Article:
Cobb and Sinton continued to promote the "fine garden land" and the convenience of its location, "situated opposite of the Four-mile House.” [The Four-mile House was variously described as being located near Cortland and Mission Streets (from the Bernal Heights perspective), or just across the road at San Jose Road and Randall (from the Fairmount Tract perspective). Learn more about the Mile Houses along the San Francisco-San Jose Railroad (later the Southern Pacific).] The Fairmount Tract was also only, "... about 8-minutes walk beyond the horse railroad on Valencia Street." Or,
"In 1864, if you took a buggy ride over the dirt roads of San Francisco from downtown to Fairmount Heights, you go out the country road or Mission Street. You would pass Park Street (24th Street), Yolo (25th Street) and Navy (26th Street). At New Market (Army [Cesar Chavez]), you would cross a wooden toll bridge that crossed Serpentine Creek and then proceed on to Vale (28th Street), Dale (29th Street), and Grove (30th Street) and end at Palmer (Randall) Streets."
Cobb & Sinton later held a “Grand Credit Sale” by orders of the Fairmount Homestead Association in February 1866. They announced the properties were for, “Parties in search of a snug homestead, within easy reach of the business centres, … These lots are situated on the sunny slope of the hills just beyond the WILLOWS [located on 19th Street between Valencia and Guerrero], perfectly protected from the prevailing winds, and having a soil of unsurpassed fertility. The approach by vehicles is over the finest roads and easiest grades, and the view from the premises is one of the best in the city."
Sales of lots in the Fairmount Tract continued to increase over the next several years. Residents were mainly blue collar workers, who, "... cleaned, built, and supported the folks in the 'fancy' neighborhoods in town. They supplied the workhorse behind the wheel that drove downtown San Francisco." Occupations in 1868, according to neighborhood research by Fairmount and Noe Valley residents in 1959, included "carriage makers, stablers, bakers, civil service workers, painters, and men working in the building trades."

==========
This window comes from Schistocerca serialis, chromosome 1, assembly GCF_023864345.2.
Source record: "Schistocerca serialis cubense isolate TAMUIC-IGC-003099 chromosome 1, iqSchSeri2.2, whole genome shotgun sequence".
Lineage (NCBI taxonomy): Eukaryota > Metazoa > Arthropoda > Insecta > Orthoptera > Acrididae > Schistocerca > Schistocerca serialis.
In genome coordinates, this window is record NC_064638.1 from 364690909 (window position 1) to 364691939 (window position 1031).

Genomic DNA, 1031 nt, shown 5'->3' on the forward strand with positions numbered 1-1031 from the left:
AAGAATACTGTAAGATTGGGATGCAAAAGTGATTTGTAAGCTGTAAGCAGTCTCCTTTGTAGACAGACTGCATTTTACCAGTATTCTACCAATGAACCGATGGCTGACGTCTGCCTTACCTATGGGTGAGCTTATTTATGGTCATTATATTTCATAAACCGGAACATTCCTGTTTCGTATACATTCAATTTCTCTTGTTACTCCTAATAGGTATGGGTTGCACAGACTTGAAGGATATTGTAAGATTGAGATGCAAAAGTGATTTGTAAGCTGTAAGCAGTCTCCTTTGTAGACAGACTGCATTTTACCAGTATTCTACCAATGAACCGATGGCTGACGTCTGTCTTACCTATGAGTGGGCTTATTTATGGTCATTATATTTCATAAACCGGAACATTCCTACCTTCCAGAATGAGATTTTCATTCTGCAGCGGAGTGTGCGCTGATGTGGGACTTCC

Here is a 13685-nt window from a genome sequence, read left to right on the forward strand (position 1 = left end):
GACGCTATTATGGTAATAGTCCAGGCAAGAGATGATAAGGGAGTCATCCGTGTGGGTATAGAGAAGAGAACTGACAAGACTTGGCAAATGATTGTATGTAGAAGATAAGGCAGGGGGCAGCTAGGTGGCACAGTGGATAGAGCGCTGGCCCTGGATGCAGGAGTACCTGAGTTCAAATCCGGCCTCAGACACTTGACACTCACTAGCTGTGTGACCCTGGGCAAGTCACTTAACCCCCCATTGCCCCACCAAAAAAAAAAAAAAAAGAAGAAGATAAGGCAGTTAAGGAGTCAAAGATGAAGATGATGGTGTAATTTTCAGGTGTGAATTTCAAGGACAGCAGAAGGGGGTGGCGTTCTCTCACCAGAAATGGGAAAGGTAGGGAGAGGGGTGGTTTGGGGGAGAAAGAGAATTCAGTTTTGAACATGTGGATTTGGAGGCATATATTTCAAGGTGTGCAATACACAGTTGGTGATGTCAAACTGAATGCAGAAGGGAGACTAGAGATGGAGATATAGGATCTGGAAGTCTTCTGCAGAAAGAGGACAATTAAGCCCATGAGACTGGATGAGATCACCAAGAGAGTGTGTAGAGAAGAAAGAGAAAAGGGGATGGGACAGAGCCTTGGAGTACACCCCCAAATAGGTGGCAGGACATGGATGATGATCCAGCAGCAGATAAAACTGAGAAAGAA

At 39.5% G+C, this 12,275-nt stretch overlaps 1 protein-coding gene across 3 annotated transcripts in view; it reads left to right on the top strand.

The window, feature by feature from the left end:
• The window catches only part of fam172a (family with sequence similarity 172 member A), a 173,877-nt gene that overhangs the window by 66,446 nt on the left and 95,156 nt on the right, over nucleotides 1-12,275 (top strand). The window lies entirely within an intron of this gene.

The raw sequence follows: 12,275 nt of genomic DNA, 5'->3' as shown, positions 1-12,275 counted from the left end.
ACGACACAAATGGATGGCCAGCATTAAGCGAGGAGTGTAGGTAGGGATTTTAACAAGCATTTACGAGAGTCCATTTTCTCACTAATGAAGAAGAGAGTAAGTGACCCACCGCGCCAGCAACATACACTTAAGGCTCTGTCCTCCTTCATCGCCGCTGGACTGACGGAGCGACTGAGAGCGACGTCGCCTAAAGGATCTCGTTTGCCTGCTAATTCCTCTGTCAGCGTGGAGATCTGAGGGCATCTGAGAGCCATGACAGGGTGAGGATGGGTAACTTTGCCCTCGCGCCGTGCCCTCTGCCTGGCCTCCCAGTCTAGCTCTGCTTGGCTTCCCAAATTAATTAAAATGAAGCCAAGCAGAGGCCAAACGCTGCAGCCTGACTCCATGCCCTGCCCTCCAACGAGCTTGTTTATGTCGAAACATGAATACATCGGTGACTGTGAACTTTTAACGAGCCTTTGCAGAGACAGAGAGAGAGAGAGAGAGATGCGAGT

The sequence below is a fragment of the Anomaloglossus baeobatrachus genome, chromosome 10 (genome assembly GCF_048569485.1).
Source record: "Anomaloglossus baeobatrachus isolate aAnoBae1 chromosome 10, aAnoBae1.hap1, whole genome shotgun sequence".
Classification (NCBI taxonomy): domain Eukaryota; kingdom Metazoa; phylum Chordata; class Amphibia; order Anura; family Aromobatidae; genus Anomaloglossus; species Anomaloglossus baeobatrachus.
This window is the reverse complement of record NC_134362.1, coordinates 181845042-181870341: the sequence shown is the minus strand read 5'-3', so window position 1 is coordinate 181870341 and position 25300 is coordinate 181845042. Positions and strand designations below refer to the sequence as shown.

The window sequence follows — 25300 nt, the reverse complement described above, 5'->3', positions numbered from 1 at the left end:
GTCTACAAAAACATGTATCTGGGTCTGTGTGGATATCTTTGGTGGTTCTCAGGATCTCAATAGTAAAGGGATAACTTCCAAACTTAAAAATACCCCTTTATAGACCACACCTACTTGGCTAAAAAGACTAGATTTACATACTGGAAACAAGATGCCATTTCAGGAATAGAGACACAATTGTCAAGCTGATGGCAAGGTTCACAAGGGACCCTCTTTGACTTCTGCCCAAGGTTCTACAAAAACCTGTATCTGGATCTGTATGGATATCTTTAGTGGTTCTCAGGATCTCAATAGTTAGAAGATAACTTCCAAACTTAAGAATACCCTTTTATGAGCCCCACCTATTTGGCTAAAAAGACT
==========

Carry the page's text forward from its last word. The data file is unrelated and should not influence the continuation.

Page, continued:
As such, for the next few decades, residents' demands to receive the same City benefits as the more well-to-do neighborhoods in San Francisco would often fall on deaf ears in the chambers of City supervisors, as the residents of Glen Park, Sunnyside, and other neighborhoods in the Outside Lands could also attest. The Fairmount Improvement Club often joined forces with other local associations to make their voices heard for the addition of street lights and sewers, better water connections, bigger schools, improved roads, and easier access to main routes leading downtown and south out of San Francisco.
Through the years, Fairmount Heights has continued to maintain much of its 19th-century charm. It's not much of a stretch to be able to see through the eyes of Cobb and Sinton that this "fine garden land" is "beautifully situated" on the "sunny slopes of the hill."